This popular live music venue was inspired by one of Toronto's long buried rivers
One of Toronto's most popular indie music venues has thankfully emerged from lockdowns alive.
It's all thanks to the tireless efforts of its founder and operator to keep not only it running, but other venues in Toronto and Canada.
"In all The Garrison was closed for 19 months, but we have reopened and hope that 2022 sees a return to a somewhat normal existence," Garrison founder Shaun Bowring tells blogTO.
While he's been owner operator at The Garrison for the past 12 years, having founded the venue in 2009, his history in music and the Toronto scene stretches back even further than that.
In the late 80s and early 90s, Bowring was in a band called Teknicolor Raincoats that put out several records and toured Canada and internationally, supporting bands like Blur, EMF and The Charlatans.
From 2003 to 2009 Bowring was booker for Sneaky Dee's during an explosive time when bands like METZ, Broken Social Scene, PUP, Fucked Up and Arcade Fire were starting their careers playing shows at the club.
Wanting to support both local and touring talent even more, on Oct. 1, 2009, Bowring opened The Garrison with a sold out Glass Candy show, the mid-size venue holding 300.
In search of a name, he found inspiration in a nearby underground river a few blocks east of The Garrison's Dundas West location.
"I was researching the neighbourhood trying find a suitable name and discovered the Garrison Creek history and was fascinated by this creek that has long been buried underground and runs from north of the city right under Trinity Bellwoods park," says Bowring.
"Also, Toronto's first breweries in the mid-1800s were located along the Garrison Creek, so being a craft beer nerd, that sealed the deal."
Though the venue operated on a small budget, over the years Bowring continually reinvested revenue in upgrades to the club's look and equipment.
Bowring didn't stop his quest to support emerging talent with The Garrison: in 2016 he opened small venue The Baby G, with a capacity of 150.
Just a few years later, lockdowns stopped the evolution of both venues in their tracks for a while.
"Every day of the lockdown was a challenge," says Bowring.
"At first thinking The Garrison would be closed for four or six weeks was ok, but then realizing the pandemic was going to last a year or more was very stressful, mentally and financially."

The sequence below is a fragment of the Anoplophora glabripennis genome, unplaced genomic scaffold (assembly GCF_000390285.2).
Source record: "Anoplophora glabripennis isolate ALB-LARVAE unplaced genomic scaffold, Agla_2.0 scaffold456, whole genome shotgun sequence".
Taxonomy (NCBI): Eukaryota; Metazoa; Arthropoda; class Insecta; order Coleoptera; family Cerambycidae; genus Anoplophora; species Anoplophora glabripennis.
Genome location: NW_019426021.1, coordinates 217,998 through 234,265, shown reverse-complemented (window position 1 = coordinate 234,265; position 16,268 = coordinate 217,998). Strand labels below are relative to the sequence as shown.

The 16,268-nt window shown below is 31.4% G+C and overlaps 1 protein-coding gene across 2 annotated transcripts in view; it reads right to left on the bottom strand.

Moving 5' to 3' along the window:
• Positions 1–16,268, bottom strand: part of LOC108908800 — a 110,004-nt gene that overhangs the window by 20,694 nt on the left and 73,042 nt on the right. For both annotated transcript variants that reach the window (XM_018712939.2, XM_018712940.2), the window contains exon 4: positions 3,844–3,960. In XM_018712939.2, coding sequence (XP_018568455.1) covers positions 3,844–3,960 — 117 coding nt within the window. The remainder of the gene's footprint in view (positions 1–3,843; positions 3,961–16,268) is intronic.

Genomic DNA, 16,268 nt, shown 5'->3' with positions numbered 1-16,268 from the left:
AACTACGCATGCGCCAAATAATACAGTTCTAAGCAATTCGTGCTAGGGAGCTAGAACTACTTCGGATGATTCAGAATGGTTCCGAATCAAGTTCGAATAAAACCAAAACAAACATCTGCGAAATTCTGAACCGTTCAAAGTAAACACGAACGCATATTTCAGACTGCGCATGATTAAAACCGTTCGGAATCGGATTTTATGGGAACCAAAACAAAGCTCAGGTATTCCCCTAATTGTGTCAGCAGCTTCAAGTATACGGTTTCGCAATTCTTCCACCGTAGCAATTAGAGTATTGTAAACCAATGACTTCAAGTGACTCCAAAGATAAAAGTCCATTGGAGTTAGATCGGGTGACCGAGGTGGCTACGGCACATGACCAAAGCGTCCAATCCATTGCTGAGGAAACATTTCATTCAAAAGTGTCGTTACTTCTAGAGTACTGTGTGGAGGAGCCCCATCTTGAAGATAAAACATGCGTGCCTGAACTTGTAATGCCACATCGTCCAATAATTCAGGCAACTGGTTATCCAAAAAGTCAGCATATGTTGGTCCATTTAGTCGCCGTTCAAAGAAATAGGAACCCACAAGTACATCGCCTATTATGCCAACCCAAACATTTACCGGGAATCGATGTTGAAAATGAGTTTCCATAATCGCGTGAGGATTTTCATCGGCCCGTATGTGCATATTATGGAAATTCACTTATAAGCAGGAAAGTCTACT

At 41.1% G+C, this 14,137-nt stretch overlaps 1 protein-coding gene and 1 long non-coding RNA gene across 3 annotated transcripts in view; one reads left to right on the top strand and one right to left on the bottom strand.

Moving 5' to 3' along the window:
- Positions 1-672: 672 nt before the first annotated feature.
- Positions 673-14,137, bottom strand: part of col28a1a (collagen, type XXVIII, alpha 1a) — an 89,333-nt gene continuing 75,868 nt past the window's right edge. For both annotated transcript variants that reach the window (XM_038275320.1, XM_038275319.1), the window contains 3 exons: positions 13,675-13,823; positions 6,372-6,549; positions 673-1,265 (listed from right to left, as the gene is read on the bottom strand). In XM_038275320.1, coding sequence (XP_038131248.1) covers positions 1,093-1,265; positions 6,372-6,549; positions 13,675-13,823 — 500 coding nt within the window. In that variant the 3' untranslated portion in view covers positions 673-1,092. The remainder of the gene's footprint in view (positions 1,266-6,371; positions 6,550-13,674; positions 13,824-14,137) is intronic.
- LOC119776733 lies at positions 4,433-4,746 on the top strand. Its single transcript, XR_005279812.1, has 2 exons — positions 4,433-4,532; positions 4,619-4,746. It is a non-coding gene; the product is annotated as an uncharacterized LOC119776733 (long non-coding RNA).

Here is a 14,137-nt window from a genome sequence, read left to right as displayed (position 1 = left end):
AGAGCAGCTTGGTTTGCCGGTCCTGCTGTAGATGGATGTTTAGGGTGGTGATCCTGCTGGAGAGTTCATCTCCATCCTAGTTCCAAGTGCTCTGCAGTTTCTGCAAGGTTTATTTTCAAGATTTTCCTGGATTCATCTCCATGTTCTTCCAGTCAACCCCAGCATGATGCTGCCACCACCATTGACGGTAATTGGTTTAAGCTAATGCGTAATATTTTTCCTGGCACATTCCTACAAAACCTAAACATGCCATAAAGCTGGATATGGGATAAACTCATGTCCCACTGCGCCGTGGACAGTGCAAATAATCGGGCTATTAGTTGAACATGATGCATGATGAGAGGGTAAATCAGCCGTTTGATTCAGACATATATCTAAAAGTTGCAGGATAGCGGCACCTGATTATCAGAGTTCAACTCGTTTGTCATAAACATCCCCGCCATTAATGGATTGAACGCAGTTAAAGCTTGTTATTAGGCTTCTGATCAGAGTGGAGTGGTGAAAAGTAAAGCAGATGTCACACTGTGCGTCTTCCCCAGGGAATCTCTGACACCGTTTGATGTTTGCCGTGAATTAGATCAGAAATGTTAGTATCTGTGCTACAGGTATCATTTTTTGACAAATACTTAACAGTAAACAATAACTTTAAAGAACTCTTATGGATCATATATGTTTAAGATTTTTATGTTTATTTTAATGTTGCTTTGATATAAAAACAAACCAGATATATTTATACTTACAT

While his venues were unable to host shows, Bowring devoted his attention full-time to advocacy for live music venues as a board member of the Toronto Music Advisory Committee.
Along with many others he also helped found the Canadian Independent Venue Coalition.
"We work with organizations like CLMA and engage in direct advocacy with all three levels, municipal, provincial and federal politicians," says Bowring.
"We have had a few successes that have helped many live music venues survive the financial hardships of the past 20 months and will continue working through the years to come to make sure independent live music venues are recovering and viable."
As venues resurface after lockdowns, Bowring is back to booking, and what you may not know is that his reach actually extends beyond The Garrison and The Baby G.
Through his concert promotion company Transmit Presents (which, along with Garrison and Baby G, he runs with Denholm Whale and Kat Angus) he also puts on concerts at other venues in Toronto like the Monarch Tavern, Lee's Palace, Opera House and Danforth Music Hall.
He's also back to upgrading The Garrison, and recently installed a new Meyer Sound line array system.
"I must say it sounds fantastic," says Bowring.
So basically, if you've seen a show pretty much anywhere recently and have been so glad live music is coming back, you could very well have Bowring to thank.
"My main focus currently is getting The Garrison, The Baby G and Transmit Presents up to full speed so audiences enjoy seeing live music well into the future," says Bowring.
"After that there are a few interesting projects on the horizon, more on that at a later date."
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